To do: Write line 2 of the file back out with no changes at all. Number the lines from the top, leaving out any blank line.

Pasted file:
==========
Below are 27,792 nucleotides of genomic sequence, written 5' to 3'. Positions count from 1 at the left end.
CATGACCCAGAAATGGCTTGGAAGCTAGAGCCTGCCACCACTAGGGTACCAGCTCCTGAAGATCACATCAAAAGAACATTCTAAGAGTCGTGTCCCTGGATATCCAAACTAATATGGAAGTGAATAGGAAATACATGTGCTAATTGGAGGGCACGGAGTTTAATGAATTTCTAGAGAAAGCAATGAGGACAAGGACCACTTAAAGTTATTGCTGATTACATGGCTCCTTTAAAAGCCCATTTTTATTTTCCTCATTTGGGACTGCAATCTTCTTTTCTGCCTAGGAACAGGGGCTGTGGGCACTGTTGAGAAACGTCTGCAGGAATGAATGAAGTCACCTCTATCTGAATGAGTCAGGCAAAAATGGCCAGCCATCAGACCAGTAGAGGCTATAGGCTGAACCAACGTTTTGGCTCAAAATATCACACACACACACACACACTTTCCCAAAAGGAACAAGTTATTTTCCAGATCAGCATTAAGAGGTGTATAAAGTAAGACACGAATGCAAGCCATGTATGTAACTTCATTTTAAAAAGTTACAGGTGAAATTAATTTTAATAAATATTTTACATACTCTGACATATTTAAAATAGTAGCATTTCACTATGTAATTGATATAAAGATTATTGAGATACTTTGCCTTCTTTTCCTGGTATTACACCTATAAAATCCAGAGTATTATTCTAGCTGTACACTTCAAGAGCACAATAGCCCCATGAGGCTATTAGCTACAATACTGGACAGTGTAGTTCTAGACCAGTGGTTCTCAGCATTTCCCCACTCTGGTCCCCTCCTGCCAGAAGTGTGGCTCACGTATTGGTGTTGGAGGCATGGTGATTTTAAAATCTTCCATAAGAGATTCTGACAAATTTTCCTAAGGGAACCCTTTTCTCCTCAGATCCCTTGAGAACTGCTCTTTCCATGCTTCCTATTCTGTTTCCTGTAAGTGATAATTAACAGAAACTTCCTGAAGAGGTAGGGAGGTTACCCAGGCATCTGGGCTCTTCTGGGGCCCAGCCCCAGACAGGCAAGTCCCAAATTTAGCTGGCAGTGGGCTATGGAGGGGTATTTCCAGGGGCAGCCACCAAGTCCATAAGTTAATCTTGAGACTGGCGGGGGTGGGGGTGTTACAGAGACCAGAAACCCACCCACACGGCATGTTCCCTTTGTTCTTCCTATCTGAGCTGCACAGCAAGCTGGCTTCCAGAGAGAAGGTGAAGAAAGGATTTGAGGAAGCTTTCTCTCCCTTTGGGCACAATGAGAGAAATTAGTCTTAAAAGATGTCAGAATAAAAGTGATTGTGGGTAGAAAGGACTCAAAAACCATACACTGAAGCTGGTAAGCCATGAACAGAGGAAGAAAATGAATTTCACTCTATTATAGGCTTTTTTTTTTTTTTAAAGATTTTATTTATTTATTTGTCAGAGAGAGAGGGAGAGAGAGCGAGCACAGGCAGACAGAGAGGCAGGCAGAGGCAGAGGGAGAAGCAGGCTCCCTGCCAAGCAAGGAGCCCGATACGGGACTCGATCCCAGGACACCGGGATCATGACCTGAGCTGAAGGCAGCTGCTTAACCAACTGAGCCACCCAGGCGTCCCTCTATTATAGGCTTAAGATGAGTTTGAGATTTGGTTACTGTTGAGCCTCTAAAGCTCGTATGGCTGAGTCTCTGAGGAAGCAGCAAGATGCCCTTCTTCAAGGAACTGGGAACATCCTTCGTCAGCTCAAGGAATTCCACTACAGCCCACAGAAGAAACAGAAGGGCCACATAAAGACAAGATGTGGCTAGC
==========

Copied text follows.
CATGACCCAGAAATGGCTTGGAAGCTAGAGCCTGCCACCACTAGGGTACCAGCTCCTGAAGATCACATCAAAAGAACATTCTAAGAGTCGTGTCCCTGGATATCCAAACTAATATGGAAGTGAATAGGAAATACATGTGCTAATTGGAGGGCACGGAGTTTAATGAATTTCTAGAGAAAGCAATGAGGACAAGGACCACTTAAAGTTATTGCTGATTACATGGCTCCTTTAAAAGCCCATTTTTATTTTCCTCATTTGGGACTGCAATCTTCTTTTCTGCCTAGGAACAGGGGCTGTGGGCACTGTTGAGAAACGTCTGCAGGAATGAATGAAGTCACCTCTATCTGAATGAGTCAGGCAAAAATGGCCAGCCATCAGACCAGTAGAGGCTATAGGCTGAACCAACGTTTTGGCTCAAAATATCACACACACACACACACACTTTCCCAAAAGGAACAAGTTATTTTCCAGATCAGCATTAAGAGGTGTATAAAGTAAGACACGAATGCAAGCCATGTATGTAACTTCATTTTAAAAAGTTACAGGTGAAATTAATTTTAATAAATATTTTACATACTCTGACATATTTAAAATAGTAGCATTTCACTATGTAATTGATATAAAGATTATTGAGATACTTTGCCTTCTTTTCCTGGTATTACACCTATAAAATCCAGAGTATTATTCTAGCTGTACACTTCAAGAGCACAATAGCCCCATGAGGCTATTAGCTACAATACTGGACAGTGTAGTTCTAGACCAGTGGTTCTCAGCATTTCCCCACTCTGGTCCCCTCCTGCCAGAAGTGTGGCTCACGTATTGGTGTTGGAGGCATGGTGATTTTAAAATCTTCCATAAGAGATTCTGACAAATTTTCCTAAGGGAACCCTTTTCTCCTCAGATCCCTTGAGAACTGCTCTTTCCATGCTTCCTATTCTGTTTCCTGTAAGTGATAATTAACAGAAACTTCCTGAAGAGGTAGGGAGGTTACCCAGGCATCTGGGCTCTTCTGGGGCCCAGCCCCAGACAGGCAAGTCCCAAATTTAGCTGGCAGTGGGCTATGGAGGGGTATTTCCAGGGGCAGCCACCAAGTCCATAAGTTAATCTTGAGACTGGCGGGGGTGGGGGTGTTACAGAGACCAGAAACCCACCCACACGGCATGTTCCCTTTGTTCTTCCTATCTGAGCTGCACAGCAAGCTGGCTTCCAGAGAGAAGGTGAAGAAAGGATTTGAGGAAGCTTTCTCTCCCTTTGGGCACAATGAGAGAAATTAGTCTTAAAAGATGTCAGAATAAAAGTGATTGTGGGTAGAAAGGACTCAAAAACCATACACTGAAGCTGGTAAGCCATGAACAGAGGAAGAAAATGAATTTCACTCTATTATAGGCTTTTTTTTTTTTTTAAAGATTTTATTTATTTATTTGTCAGAGAGAGAGGGAGAGAGAGCGAGCACAGGCAGACAGAGAGGCAGGCAGAGGCAGAGGGAGAAGCAGGCTCCCTGCCAAGCAAGGAGCCCGATACGGGACTCGATCCCAGGACACCGGGATCATGACCTGAGCTGAAGGCAGCTGCTTAACCAACTGAGCCACCCAGGCGTCCCTCTATTATAGGCTTAAGATGAGTTTGAGATTTGGTTACTGTTGAGCCTCTAAAGCTCGTATGGCTGAGTCTCTGAGGAAGCAGCAAGATGCCCTTCTTCAAGGAACTGGGAACATCCTTCGTCAGCTCAAGGAATTCCACTACAGCCCACAGAAGAAACAGAAGGGCCACATAAAGACAAGATGTGGCTAGC